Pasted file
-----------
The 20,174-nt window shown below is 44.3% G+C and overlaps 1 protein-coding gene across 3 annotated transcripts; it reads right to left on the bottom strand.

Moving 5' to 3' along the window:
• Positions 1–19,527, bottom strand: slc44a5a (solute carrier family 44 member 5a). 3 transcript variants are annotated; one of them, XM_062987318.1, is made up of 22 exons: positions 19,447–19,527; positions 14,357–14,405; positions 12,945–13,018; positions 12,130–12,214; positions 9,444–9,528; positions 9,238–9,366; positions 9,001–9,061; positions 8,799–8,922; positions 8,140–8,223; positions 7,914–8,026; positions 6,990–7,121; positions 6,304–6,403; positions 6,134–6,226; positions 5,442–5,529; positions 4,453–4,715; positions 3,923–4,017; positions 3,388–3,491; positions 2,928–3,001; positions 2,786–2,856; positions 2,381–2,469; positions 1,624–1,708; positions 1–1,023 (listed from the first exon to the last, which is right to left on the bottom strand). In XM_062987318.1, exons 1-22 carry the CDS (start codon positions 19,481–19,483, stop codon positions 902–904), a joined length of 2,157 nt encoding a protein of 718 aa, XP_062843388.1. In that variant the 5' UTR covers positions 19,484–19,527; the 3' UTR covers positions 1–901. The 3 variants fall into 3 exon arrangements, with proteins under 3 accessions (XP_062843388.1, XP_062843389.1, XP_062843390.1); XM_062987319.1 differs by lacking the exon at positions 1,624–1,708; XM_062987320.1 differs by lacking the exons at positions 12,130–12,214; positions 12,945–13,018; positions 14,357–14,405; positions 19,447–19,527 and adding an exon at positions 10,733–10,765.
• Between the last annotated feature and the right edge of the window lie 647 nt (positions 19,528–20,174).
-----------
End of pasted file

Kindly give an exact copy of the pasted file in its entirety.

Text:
The 20,174-nt window shown below is 44.3% G+C and overlaps 1 protein-coding gene across 3 annotated transcripts; it reads right to left on the bottom strand.

Moving 5' to 3' along the window:
• Positions 1–19,527, bottom strand: slc44a5a (solute carrier family 44 member 5a). 3 transcript variants are annotated; one of them, XM_062987318.1, is made up of 22 exons: positions 19,447–19,527; positions 14,357–14,405; positions 12,945–13,018; positions 12,130–12,214; positions 9,444–9,528; positions 9,238–9,366; positions 9,001–9,061; positions 8,799–8,922; positions 8,140–8,223; positions 7,914–8,026; positions 6,990–7,121; positions 6,304–6,403; positions 6,134–6,226; positions 5,442–5,529; positions 4,453–4,715; positions 3,923–4,017; positions 3,388–3,491; positions 2,928–3,001; positions 2,786–2,856; positions 2,381–2,469; positions 1,624–1,708; positions 1–1,023 (listed from the first exon to the last, which is right to left on the bottom strand). In XM_062987318.1, exons 1-22 carry the CDS (start codon positions 19,481–19,483, stop codon positions 902–904), a joined length of 2,157 nt encoding a protein of 718 aa, XP_062843388.1. In that variant the 5' UTR covers positions 19,484–19,527; the 3' UTR covers positions 1–901. The 3 variants fall into 3 exon arrangements, with proteins under 3 accessions (XP_062843388.1, XP_062843389.1, XP_062843390.1); XM_062987319.1 differs by lacking the exon at positions 1,624–1,708; XM_062987320.1 differs by lacking the exons at positions 12,130–12,214; positions 12,945–13,018; positions 14,357–14,405; positions 19,447–19,527 and adding an exon at positions 10,733–10,765.
• Between the last annotated feature and the right edge of the window lie 647 nt (positions 19,528–20,174).